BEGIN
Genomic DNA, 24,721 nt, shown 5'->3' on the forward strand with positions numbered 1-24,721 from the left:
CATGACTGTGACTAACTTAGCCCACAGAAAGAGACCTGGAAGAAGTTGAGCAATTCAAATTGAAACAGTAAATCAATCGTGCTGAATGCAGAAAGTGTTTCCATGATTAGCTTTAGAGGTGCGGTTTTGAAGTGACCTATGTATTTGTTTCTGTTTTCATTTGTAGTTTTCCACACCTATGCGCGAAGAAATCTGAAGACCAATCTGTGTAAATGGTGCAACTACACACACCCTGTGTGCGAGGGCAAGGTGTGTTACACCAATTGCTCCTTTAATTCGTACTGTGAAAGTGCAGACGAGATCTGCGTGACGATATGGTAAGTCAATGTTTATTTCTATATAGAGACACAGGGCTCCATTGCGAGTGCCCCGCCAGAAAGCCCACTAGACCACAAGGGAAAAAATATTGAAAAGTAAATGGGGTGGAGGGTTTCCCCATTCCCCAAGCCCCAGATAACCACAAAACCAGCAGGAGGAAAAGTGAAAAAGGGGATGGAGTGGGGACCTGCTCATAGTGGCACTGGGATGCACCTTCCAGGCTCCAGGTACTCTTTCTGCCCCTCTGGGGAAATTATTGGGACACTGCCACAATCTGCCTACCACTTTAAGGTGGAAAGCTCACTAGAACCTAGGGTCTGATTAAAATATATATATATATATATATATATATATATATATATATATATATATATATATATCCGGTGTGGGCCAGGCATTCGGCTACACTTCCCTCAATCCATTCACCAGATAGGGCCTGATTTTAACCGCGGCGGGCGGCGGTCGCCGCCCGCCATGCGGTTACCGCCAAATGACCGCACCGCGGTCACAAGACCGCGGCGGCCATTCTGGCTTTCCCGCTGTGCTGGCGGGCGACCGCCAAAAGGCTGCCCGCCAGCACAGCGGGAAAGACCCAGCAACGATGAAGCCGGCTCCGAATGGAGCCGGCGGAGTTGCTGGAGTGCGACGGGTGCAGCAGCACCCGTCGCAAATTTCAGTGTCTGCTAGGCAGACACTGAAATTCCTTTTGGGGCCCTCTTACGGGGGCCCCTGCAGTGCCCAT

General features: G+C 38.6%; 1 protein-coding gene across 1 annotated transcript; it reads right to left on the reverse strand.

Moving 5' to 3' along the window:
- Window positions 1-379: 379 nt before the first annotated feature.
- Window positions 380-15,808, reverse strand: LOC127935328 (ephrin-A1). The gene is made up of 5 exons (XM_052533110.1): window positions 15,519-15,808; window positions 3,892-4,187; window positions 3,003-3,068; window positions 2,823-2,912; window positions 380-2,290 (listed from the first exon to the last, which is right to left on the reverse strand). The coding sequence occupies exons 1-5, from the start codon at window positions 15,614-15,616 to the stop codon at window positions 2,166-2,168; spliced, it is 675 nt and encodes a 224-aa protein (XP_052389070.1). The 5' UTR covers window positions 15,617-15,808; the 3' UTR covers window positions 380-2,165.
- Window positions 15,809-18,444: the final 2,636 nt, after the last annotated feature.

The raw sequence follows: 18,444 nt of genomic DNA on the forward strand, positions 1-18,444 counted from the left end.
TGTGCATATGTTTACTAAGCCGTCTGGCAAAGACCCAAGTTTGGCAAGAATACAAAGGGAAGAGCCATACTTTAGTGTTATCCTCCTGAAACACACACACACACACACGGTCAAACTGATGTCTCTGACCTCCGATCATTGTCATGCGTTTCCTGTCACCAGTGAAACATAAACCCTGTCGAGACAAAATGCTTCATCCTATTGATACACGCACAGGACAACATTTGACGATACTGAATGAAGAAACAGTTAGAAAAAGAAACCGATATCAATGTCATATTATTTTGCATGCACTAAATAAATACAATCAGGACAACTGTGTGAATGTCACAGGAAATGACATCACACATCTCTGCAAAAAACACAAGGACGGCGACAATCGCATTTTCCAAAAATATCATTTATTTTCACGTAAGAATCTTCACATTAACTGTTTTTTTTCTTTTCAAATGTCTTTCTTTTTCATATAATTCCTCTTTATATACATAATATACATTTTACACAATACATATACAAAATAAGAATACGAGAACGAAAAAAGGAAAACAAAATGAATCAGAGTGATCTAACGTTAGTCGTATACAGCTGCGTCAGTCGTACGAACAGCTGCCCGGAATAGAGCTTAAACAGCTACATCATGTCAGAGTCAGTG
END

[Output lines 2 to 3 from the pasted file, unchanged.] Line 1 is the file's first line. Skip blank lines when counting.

CATGACTGTGACTAACTTAGCCCACAGAAAGAGACCTGGAAGAAGTTGAGCAATTCAAATTGAAACAGTAAATCAATCGTGCTGAATGCAGAAAGTGTTTCCATGATTAGCTTTAGAGGTGCGGTTTTGAAGTGACCTATGTATTTGTTTCTGTTTTCATTTGTAGTTTTCCACACCTATGCGCGAAGAAATCTGAAGACCAATCTGTGTAAATGGTGCAACTACACACACCCTGTGTGCGAGGGCAAGGTGTGTTACACCAATTGCTCCTTTAATTCGTACTGTGAAAGTGCAGACGAGATCTGCGTGACGATATGGTAAGTCAATGTTTATTTCTATATAGAGACACAGGGCTCCATTGCGAGTGCCCCGCCAGAAAGCCCACTAGACCACAAGGGAAAAAATATTGAAAAGTAAATGGGGTGGAGGGTTTCCCCATTCCCCAAGCCCCAGATAACCACAAAACCAGCAGGAGGAAAAGTGAAAAAGGGGATGGAGTGGGGACCTGCTCATAGTGGCACTGGGATGCACCTTCCAGGCTCCAGGTACTCTTTCTGCCCCTCTGGGGAAATTATTGGGACACTGCCACAATCTGCCTACCACTTTAAGGTGGAAAGCTCACTAGAACCTAGGGTCTGATTAAAATATATATATATATATATATATATATATATATATATATATATATATATATATATCCGGTGTGGGCCAGGCATTCGGCTACACTTCCCTCAATCCATTCACCAGATAGGGCCTGATTTTAACCGCGGCGGGCGGCGGTCGCCGCCCGCCATGCGGTTACCGCCAAATGACCGCACCGCGGTCACAAGACCGCGGCGGCCATTCTGGCTTTCCCGCTGTGCTGGCGGGCGACCGCCAAAAGGCTGCCCGCCAGCACAGCGGGAAAGACCCAGCAACGATGAAGCCGGCTCCGAATGGAGCCGGCGGAGTTGCTGGAGTGCGACGGGTGCAGCAGCACCCGTCGCAAATTTCAGTGTCTGCTAGGCAGACACTGAAATTCCTTTTGGGGCCCTCTTACGGGGGCCCCTGCAGTGCCCAT

General features: G+C 38.6%; 1 protein-coding gene across 1 annotated transcript; it reads right to left on the reverse strand.